Susan Gore, principle of The Mentor Group and editor of the book Coming Out In Faith, moderated the Dallas conference. She said the group started with several retired military officers “who wanted to push back against the far-right skew.”

Sprinkle has been part of the forum for four years and said he was recruited to participate because of his work on hate crimes.
Since the terrorist attacks of Sept. 11, 2001, Sprinkle said, more and more members of the Chaplain Corps have come from just one school — Liberty

University, founded by far-right evangelical Jerry Falwell. Today, Sprinkle estimated, one-third of military chaplains come from Liberty University.

“They instituted a program that barely meets minimum requirements,” he said of the evangelical school. “It’s an online course.”

And, Sprinkle said, Liberty University’s goal is to take control of the Chaplain Corps and use the military as a pool for religious recruits.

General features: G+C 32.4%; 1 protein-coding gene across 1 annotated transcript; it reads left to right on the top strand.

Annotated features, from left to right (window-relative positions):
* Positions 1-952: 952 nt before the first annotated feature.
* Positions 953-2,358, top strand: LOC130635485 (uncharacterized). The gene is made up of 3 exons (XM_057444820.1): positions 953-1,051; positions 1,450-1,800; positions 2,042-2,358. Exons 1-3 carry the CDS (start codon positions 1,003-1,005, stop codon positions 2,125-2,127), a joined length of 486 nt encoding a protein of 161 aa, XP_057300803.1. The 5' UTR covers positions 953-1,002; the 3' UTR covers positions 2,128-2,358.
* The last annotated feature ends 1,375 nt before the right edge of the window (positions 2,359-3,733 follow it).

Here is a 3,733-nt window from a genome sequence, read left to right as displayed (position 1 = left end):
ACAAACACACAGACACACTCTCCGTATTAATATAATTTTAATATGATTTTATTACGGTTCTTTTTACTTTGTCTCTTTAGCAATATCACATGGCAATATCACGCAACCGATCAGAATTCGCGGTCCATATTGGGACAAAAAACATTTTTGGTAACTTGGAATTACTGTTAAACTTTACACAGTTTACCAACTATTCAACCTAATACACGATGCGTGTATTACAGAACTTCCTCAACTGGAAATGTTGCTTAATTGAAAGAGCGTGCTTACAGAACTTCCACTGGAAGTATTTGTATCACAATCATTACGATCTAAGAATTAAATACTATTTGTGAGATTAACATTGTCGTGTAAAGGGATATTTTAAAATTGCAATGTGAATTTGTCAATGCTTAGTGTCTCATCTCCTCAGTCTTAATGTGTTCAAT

“This is fertile ground to bring people to Jesus at taxpayer expense,” said Tom Carpenter, a retired Marine captain and one of the forum’s founders.

“I’ve heard stories of them holding the hand of someone who’s dying and trying to bring them to Jesus.”

And although such actions contradict military policy, no one in the corps has been disciplined or dismissed for it.

“They give chaplains a lot of leeway,” Carpenter said.

Gainer said the military is looking for well-rounded ministers who bring experience with them to the military.

According to the U.S. Army Chaplain Center and School in Fort Jackson, S.C., candidates must be endorsed by their denomination or faith group and be “sensitive to religious pluralism and able to provide for the free exercise of religion by all military personnel, their family members and civilians who work for the Army.”

But Sprinkle said that Liberty University is transparent about its goals, and those goals do not line up.

“They’re not committed to pluralism or serving all the troops,” he said.